Over the past couple weeks, the campaign Kony 2012 became a political issue that swept the nation (and Wittenberg’s campus) by storm, with flyers of the Republican elephant and Democrat donkey pictured together and ads for merchandise supporting Kony 2012. An event was even planned on Facebook for Witt students to participate in the campaign on April 20th.
But what is Kony 2012, you may ask? Kony 2012 is a campaign to spread awareness of the dictator Joseph Kony: to make him ‘famous’ in the light of war crimes that he has committed in Uganda and to lead to his arrest for being a warlord against
the country of Uganda. Kony 2012 started with a video that went viral on YouTube made by Invisible Children, a nonprofit
group. The video demonstrates how the violence has impacted the lives of children and families in Uganda today. So far, quite a few celebrities have supported the Invisible Children film since it went viral on the internet.
Some Wittenberg students that study international and political issues have negative feelings about the Kony 2012 campaign, which has begun to catch on around campus. Sophomore Dan Tuke, a Political Science and International Studies Major, gave his opinion about the Kony 2012 Campaign.
“It indicates that this campus is full of un-informed people,” said Tuke. “We didn’t prosecute Hitler in the 1960’s or wait until 2010 to intervene in Bosnia. Meanwhile, in Syria, Bashar Al- Assad has continued his crackdown, and
over 300 Syrian civilians have died since Kony 2012.”
Senior Peter Jensen, an International Studies and Diplomacy Major had a similar view on the campaign.
“I think it’s an expression of guilt, saying that Americans and the government didn’t pay attention and so things happened,” said Jensen.”Invisible Children did a poor job, whether intervening or not, of communicating some of the facts in their video. Kony hasn’t been as active as I.C. would have you believe, and hasn’t even been in Uganda for 6 years. Instead of sensationalizing an African warlord who has done horrible things, but is essentially a has-been, I.C. should be raising advocacy and funds to build more schools and clinics, and addressing more recent issues like the current situation in Syria.”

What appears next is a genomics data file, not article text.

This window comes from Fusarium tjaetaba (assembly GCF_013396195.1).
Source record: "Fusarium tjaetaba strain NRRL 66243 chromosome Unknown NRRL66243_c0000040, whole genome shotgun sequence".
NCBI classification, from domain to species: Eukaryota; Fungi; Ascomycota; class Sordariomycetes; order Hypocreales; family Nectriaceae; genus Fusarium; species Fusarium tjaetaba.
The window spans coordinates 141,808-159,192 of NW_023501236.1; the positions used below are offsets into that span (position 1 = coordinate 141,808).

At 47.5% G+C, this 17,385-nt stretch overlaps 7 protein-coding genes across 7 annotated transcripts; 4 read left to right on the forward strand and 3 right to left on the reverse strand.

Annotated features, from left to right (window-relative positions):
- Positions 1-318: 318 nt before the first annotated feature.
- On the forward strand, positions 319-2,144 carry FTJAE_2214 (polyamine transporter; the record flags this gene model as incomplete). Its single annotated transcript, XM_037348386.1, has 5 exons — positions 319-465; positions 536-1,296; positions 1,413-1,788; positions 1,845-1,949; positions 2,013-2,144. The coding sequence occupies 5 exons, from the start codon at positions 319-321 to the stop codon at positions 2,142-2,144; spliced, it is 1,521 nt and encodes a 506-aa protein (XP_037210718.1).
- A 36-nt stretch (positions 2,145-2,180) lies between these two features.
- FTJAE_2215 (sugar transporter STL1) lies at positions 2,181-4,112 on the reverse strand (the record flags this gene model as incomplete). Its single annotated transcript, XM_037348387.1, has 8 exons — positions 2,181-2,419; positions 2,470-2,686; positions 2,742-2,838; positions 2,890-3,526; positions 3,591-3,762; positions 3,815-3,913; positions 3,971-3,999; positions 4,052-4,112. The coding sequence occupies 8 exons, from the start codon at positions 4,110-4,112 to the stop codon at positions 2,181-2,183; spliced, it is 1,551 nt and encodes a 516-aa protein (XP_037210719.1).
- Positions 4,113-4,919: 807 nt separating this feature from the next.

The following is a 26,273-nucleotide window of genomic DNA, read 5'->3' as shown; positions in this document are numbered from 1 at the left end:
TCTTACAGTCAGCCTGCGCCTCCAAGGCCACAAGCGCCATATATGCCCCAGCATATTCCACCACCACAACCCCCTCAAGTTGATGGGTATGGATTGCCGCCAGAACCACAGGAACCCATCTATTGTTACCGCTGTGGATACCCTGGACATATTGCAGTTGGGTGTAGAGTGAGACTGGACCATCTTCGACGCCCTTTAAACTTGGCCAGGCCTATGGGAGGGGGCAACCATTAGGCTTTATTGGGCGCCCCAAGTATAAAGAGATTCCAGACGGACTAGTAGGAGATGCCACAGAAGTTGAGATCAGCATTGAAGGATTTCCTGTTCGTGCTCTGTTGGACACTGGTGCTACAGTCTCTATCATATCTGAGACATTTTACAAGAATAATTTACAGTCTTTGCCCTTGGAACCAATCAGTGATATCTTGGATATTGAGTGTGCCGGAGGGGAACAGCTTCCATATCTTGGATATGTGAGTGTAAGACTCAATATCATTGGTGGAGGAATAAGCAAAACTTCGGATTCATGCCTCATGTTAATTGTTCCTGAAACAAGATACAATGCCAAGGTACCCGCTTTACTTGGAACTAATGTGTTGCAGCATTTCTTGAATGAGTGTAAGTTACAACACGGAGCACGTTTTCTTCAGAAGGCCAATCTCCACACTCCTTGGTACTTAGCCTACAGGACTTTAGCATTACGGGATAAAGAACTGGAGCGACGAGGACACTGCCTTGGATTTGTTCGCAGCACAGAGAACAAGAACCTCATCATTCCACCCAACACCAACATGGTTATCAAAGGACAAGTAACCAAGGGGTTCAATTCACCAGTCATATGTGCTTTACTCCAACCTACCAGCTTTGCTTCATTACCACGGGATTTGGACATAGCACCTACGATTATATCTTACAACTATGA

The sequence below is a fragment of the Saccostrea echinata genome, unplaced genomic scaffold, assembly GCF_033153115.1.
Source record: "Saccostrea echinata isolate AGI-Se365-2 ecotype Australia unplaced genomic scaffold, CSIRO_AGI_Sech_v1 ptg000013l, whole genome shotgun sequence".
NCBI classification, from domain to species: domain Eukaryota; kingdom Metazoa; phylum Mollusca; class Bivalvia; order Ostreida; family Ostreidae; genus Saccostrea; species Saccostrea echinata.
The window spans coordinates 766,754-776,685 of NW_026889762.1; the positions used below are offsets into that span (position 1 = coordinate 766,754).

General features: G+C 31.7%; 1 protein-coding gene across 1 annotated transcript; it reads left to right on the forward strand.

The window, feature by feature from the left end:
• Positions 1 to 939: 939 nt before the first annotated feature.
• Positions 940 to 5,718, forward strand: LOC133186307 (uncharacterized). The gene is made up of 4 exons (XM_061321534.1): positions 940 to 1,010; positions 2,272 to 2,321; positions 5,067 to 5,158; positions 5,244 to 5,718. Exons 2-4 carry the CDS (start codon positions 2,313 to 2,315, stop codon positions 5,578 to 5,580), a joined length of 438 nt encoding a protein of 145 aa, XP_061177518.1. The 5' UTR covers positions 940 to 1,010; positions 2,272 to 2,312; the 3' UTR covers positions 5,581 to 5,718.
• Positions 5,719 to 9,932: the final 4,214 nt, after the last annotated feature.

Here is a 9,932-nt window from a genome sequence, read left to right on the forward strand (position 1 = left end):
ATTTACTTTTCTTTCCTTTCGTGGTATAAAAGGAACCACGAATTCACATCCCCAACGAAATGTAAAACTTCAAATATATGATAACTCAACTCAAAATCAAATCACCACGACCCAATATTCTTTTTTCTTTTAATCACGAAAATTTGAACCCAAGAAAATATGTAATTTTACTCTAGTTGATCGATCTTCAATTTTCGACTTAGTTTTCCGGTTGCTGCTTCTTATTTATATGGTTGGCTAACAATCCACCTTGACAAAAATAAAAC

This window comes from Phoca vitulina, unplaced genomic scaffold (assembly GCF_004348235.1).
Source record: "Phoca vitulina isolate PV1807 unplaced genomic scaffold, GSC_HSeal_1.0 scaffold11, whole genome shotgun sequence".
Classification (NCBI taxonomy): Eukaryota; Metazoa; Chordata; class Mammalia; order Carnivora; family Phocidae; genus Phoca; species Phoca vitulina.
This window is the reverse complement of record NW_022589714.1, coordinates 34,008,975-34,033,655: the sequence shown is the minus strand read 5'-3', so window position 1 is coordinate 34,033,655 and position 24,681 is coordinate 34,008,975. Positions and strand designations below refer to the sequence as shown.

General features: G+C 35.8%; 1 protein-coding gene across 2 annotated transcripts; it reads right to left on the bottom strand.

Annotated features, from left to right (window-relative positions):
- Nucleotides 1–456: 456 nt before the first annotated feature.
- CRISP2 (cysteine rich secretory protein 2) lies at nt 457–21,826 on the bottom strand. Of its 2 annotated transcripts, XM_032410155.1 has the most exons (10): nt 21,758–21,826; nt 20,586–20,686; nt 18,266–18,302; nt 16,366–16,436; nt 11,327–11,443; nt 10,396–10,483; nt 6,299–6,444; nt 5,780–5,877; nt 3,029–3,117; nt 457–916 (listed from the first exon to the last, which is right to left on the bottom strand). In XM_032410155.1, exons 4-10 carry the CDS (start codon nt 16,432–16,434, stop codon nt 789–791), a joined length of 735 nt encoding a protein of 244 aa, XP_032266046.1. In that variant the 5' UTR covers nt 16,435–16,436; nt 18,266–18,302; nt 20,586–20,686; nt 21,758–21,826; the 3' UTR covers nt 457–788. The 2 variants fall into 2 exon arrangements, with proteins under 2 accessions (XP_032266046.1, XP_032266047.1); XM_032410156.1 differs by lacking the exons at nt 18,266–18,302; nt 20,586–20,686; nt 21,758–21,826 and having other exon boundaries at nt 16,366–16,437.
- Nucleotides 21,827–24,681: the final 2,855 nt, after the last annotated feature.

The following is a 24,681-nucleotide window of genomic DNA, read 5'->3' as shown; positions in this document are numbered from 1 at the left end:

Brian Di Giacinto, a senior, is in support of the KONY 2012 campaign. “For me, KONY 2012 is not about raising money for a cause. It is about using social networking to spread awareness of the deplorable actions of Kony himself. I acknowledge that there are other causes in need of our support and that the government that the KONY 2012 campaign supports is also guilty of great atrocities. However, it is impossible to address all of these organizations simultaneously, and taking down Kony’s institution is an excellent place to start.”
Betsy White, a sophomore, said that she was still making a decision about whether or not to support the campaign. “I like Invisible Children and I like that they are raising awareness, but at the same time, with everything that is being put out against the issue, I feel like I shouldn’t side with one side or the other until I have the facts straight.”
Kony 2012 is still gaining attention across the country and across campus. Witt will be participating in an event on April 20th designed to spread the word about Kony even more with posters, buttons, bracelets and survival kits supporting the cause.
(Breanne Ziegler / firstname.lastname@example.org)